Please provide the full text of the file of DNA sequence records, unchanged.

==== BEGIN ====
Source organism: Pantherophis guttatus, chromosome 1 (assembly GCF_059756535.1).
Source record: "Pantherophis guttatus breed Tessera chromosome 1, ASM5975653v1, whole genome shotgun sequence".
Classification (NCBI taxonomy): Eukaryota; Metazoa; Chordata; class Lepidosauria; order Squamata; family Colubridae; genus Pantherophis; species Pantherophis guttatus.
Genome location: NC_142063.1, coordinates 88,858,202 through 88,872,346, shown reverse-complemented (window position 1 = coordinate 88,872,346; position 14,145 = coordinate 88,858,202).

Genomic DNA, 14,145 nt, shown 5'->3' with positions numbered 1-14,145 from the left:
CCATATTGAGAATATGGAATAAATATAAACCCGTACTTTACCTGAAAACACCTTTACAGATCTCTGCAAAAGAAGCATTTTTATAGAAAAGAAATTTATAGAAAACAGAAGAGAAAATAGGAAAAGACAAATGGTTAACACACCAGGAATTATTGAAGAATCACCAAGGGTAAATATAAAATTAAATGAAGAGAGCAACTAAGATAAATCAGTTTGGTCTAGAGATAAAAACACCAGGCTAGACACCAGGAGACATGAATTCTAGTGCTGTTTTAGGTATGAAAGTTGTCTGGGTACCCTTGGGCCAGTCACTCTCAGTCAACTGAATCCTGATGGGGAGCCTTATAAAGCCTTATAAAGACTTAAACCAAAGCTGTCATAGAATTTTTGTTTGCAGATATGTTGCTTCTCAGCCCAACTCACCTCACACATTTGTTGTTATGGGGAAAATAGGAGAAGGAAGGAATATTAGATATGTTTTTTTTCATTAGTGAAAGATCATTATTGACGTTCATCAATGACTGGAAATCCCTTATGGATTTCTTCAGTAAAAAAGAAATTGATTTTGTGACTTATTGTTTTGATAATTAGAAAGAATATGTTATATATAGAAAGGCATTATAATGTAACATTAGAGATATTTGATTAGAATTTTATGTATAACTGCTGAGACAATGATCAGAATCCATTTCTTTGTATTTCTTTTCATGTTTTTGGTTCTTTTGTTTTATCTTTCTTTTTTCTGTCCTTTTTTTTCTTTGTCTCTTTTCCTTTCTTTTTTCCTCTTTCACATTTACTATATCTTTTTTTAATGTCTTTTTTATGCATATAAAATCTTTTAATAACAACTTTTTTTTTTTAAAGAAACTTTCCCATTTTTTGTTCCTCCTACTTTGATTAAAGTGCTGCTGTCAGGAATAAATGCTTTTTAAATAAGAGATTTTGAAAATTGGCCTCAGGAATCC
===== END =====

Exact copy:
Source organism: Pantherophis guttatus, chromosome 1 (assembly GCF_059756535.1).
Source record: "Pantherophis guttatus breed Tessera chromosome 1, ASM5975653v1, whole genome shotgun sequence".
Classification (NCBI taxonomy): Eukaryota; Metazoa; Chordata; class Lepidosauria; order Squamata; family Colubridae; genus Pantherophis; species Pantherophis guttatus.
Genome location: NC_142063.1, coordinates 88,858,202 through 88,872,346, shown reverse-complemented (window position 1 = coordinate 88,872,346; position 14,145 = coordinate 88,858,202).

Genomic DNA, 14,145 nt, shown 5'->3' with positions numbered 1-14,145 from the left:
CCATATTGAGAATATGGAATAAATATAAACCCGTACTTTACCTGAAAACACCTTTACAGATCTCTGCAAAAGAAGCATTTTTATAGAAAAGAAATTTATAGAAAACAGAAGAGAAAATAGGAAAAGACAAATGGTTAACACACCAGGAATTATTGAAGAATCACCAAGGGTAAATATAAAATTAAATGAAGAGAGCAACTAAGATAAATCAGTTTGGTCTAGAGATAAAAACACCAGGCTAGACACCAGGAGACATGAATTCTAGTGCTGTTTTAGGTATGAAAGTTGTCTGGGTACCCTTGGGCCAGTCACTCTCAGTCAACTGAATCCTGATGGGGAGCCTTATAAAGCCTTATAAAGACTTAAACCAAAGCTGTCATAGAATTTTTGTTTGCAGATATGTTGCTTCTCAGCCCAACTCACCTCACACATTTGTTGTTATGGGGAAAATAGGAGAAGGAAGGAATATTAGATATGTTTTTTTTCATTAGTGAAAGATCATTATTGACGTTCATCAATGACTGGAAATCCCTTATGGATTTCTTCAGTAAAAAAGAAATTGATTTTGTGACTTATTGTTTTGATAATTAGAAAGAATATGTTATATATAGAAAGGCATTATAATGTAACATTAGAGATATTTGATTAGAATTTTATGTATAACTGCTGAGACAATGATCAGAATCCATTTCTTTGTATTTCTTTTCATGTTTTTGGTTCTTTTGTTTTATCTTTCTTTTTTCTGTCCTTTTTTTTCTTTGTCTCTTTTCCTTTCTTTTTTCCTCTTTCACATTTACTATATCTTTTTTTAATGTCTTTTTTATGCATATAAAATCTTTTAATAACAACTTTTTTTTTTTAAAGAAACTTTCCCATTTTTTGTTCCTCCTACTTTGATTAAAGTGCTGCTGTCAGGAATAAATGCTTTTTAAATAAGAGATTTTGAAAATTGGCCTCAGGAATCC